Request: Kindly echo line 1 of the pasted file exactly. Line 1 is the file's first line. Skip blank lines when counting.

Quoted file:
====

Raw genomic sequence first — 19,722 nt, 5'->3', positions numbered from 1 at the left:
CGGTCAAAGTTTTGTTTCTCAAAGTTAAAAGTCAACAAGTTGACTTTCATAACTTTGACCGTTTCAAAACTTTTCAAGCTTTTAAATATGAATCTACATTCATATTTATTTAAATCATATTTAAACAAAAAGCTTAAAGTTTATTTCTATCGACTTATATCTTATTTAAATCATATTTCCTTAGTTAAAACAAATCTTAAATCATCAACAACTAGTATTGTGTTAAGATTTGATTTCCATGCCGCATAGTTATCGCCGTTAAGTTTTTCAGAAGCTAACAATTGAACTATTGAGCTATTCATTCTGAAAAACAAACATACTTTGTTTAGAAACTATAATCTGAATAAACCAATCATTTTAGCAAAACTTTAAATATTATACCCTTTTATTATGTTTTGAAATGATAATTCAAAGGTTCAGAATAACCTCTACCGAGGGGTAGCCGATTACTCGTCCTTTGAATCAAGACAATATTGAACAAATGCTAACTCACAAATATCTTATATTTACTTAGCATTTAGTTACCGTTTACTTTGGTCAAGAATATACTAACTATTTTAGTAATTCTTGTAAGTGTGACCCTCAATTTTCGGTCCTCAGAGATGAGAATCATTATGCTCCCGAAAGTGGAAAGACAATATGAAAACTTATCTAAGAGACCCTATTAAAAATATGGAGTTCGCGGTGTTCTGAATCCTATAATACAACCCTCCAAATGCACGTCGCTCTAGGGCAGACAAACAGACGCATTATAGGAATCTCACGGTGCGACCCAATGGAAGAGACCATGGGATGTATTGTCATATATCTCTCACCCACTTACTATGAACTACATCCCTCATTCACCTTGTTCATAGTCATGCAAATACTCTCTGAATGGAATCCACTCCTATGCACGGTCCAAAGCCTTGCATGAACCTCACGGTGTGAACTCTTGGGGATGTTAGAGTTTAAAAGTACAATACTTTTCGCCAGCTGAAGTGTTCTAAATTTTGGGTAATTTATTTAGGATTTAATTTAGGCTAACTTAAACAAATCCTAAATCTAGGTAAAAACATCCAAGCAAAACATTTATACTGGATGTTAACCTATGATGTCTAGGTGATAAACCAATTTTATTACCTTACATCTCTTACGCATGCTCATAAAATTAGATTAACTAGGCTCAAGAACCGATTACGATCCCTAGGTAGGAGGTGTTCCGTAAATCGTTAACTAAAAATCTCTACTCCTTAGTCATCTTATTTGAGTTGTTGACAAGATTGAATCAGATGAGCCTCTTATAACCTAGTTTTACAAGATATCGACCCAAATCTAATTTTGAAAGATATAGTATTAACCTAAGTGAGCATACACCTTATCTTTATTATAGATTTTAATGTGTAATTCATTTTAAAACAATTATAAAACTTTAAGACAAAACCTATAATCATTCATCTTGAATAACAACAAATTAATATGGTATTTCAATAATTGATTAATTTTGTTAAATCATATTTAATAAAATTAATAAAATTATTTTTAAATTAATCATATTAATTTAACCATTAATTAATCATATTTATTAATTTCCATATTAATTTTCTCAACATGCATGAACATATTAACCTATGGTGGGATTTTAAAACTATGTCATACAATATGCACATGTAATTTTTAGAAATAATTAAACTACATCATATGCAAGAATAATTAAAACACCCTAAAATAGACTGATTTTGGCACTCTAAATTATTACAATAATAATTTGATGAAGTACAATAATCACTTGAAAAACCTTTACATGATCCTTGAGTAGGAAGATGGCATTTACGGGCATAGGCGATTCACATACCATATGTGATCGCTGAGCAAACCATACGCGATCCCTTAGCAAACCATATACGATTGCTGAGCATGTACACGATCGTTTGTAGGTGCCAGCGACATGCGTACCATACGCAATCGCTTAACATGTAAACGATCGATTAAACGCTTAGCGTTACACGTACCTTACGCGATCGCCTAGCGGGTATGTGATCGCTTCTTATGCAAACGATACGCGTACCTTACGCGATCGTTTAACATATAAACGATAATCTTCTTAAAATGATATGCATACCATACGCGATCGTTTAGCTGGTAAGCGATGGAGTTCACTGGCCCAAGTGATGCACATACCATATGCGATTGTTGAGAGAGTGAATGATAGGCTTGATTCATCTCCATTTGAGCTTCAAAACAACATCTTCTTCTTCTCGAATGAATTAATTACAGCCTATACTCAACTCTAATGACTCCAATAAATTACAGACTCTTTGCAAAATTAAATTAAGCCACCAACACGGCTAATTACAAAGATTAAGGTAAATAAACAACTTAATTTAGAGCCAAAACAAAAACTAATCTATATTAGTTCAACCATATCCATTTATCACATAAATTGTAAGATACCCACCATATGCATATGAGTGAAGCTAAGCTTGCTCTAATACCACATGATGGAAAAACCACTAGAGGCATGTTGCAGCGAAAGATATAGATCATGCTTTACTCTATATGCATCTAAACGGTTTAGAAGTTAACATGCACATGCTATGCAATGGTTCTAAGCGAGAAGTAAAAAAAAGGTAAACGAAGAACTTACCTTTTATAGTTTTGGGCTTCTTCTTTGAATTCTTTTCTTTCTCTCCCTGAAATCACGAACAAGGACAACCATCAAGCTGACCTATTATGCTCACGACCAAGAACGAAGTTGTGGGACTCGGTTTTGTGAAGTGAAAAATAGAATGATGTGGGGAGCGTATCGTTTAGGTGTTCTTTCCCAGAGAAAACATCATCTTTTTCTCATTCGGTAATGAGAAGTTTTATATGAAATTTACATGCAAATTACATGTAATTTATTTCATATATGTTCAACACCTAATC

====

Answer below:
Raw genomic sequence first — 19,722 nt, 5'->3', positions numbered from 1 at the left: